Ultimately, you can’t beat this guitar in its price range – or maybe even at all!  With the highest quality parts, fantastic compound neck, and classic look, it’s the best of all worlds.  You may note the lack of a tone knob – there is only a volume knob and 3 way selector switch – but I have never desired one while playing this guitar.  Any EQ alterations I have needed could be done on an amp, and believe me, you won’t want to change this killer tone much.  For Rock, Blues, Metal, Pop and even Jazz, I’d say this guitar can’t be beat.  Also, it comes with a TSA approved hard case, perfect for air-travel – no more stressing about your axe during the flight!  Need I say anything more . . .

For more on Charvel, check out the Charvel website.

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Taylor Guitars Factory Tour – El Cajon, CA

Although many of us view guitars as works of art, few of us know anything about the creation process.  Great playability, sonic characteristics, aesthetic beauty, and price are just some of the factors that guitar luthiers have to consider when creating their masterpieces.  From raw wood to completion, the nuances and attention to detail that go into the final product are mind-boggling.  I’m just glad I’m on the playing end of this arrangement!

Taylor Guitars is an American guitar company based in El Cajon, CA.  Started in 1976 by Bob Taylor and Kurt Listug, the company has become one of the most successful acoustic guitar manufacturers in the world, rivaling Martin and Gibson.  Today, Taylor production ranges from mid-level acoustics to professional quality six strings, and has even expanded to electric solid, hollow, and semi-hollow body guitars.  Some of their endorsers include Leo Kottke, Dave Matthews, Jason Mraz, Taylor Swift, Zac Brown, and Peter Sprague, and Taylor guitars have become the gold standard in modern country, folk, and bluegrass music.

One of the coolest things about Taylor Guitars is their free, daily tours of their factory.  Located in El Cajon, an inner region of San Diego County, these tours cover the entire process of the acoustic sector of production.  You start by viewing their extensive lumber collection, consisting of exotic woods like Hawaiian koa, Indian rosewood, big leaf maple and tropical mahogany.  Then, you view the shaping process, a mixture of machine and man effort to craft necks and bodies from slabs of wood.  There is a specific neck area, where fretting and sanding occur, and a specific room for inlay work on headstocks, necks and sound holes.  You also get to see the wood bending process that creates the sides of body, and the binding station, where the body parts are attached.  And of course, you get to the see the finish room, where different wood stains and varnishes are applied, followed by a final set up station.  Ultimately, you get to see the entire process of creating an acoustic Taylor guitar.  Plus, the tour ends right where it started – in the TaylorWare store and showroom, stocked with the entire array of Taylor products, ready for immediate noodling.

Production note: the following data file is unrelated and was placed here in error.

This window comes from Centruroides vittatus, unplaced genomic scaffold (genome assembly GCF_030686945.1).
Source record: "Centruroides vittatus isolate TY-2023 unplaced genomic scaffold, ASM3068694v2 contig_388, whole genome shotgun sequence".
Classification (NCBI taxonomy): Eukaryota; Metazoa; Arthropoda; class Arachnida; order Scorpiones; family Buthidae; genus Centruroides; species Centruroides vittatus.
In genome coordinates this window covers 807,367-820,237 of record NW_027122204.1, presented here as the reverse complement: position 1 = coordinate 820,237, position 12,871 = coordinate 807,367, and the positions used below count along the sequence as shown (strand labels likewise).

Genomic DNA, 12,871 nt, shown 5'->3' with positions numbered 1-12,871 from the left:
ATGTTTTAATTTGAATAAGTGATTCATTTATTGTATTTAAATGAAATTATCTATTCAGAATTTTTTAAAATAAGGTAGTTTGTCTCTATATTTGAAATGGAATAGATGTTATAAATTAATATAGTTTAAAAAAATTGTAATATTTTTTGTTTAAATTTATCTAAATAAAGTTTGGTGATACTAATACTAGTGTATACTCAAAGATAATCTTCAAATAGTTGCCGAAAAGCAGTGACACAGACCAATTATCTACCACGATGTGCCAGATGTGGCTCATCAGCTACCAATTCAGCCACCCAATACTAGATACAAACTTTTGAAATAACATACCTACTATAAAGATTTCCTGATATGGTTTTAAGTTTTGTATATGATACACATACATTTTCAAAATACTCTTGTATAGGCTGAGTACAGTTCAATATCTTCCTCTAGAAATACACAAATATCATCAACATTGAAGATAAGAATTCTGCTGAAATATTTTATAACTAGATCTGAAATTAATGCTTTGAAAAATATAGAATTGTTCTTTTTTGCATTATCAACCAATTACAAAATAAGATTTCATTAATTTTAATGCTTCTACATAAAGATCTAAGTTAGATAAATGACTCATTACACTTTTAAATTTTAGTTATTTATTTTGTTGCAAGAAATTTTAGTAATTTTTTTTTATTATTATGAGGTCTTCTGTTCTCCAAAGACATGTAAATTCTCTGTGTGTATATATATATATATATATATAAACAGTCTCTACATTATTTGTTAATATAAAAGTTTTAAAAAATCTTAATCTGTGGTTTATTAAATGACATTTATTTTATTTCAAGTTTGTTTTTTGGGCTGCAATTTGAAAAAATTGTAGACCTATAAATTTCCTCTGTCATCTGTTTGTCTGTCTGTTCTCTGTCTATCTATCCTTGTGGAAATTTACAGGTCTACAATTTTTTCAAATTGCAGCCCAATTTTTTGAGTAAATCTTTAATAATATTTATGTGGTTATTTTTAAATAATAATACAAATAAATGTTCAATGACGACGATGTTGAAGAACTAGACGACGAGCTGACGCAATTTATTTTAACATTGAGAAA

Probably the most different, progressive, and desirable aspect of Taylor guitars is their patented bolt-on neck technology.  To put it simply, most acoustic guitar manufacturers use a strong glue adhesive to attach necks to guitar bodies.  Over time, due to string tension, climate, and sound vibrations, the angle at which this neck was glued becomes warped, altering the intonation and action.  Because the neck is strongly glued, the only way to fix this problem is to take it to a professional and get a “neck reset,” a very expensive repair.  Aside from this inconvenience, glued necks run a high risk of snapping, and give the player little freedom in altering the playability of their guitar.  Taylor solved these issues with their bolt-on neck technology.  Instead of gluing their necks, they use a specialized neck joint and bolt system to attach necks and bodies.  This system uses special spacers to establish the perfect neck angle.  Over time, when the neck angle becomes warped, the repair procedure is greatly simplified – you just need to unscrew the neck bolt and insert bigger spacers.  Furthermore, if the player ever wants to change the neck angle or replace the neck altogether, it’s as simple as unscrewing the bolts and making the change.  A very practical and innovative solution to an age-old problem. 

Lastly, although hugely successful, Taylor is still run like a small business.  Bob Taylor is almost always present at the factory, and the faculty are very friendly and knowledgeable.  Taylor is also greatly concerned with sustainability and environmental protection.  In a business that often misuses lumber and disregards the scarcity of resources, Taylor has stepped up with the creation of non-profit organizations supporting responsible foresting, and have pledged to use responsible business and manufacturing practices.   Right on!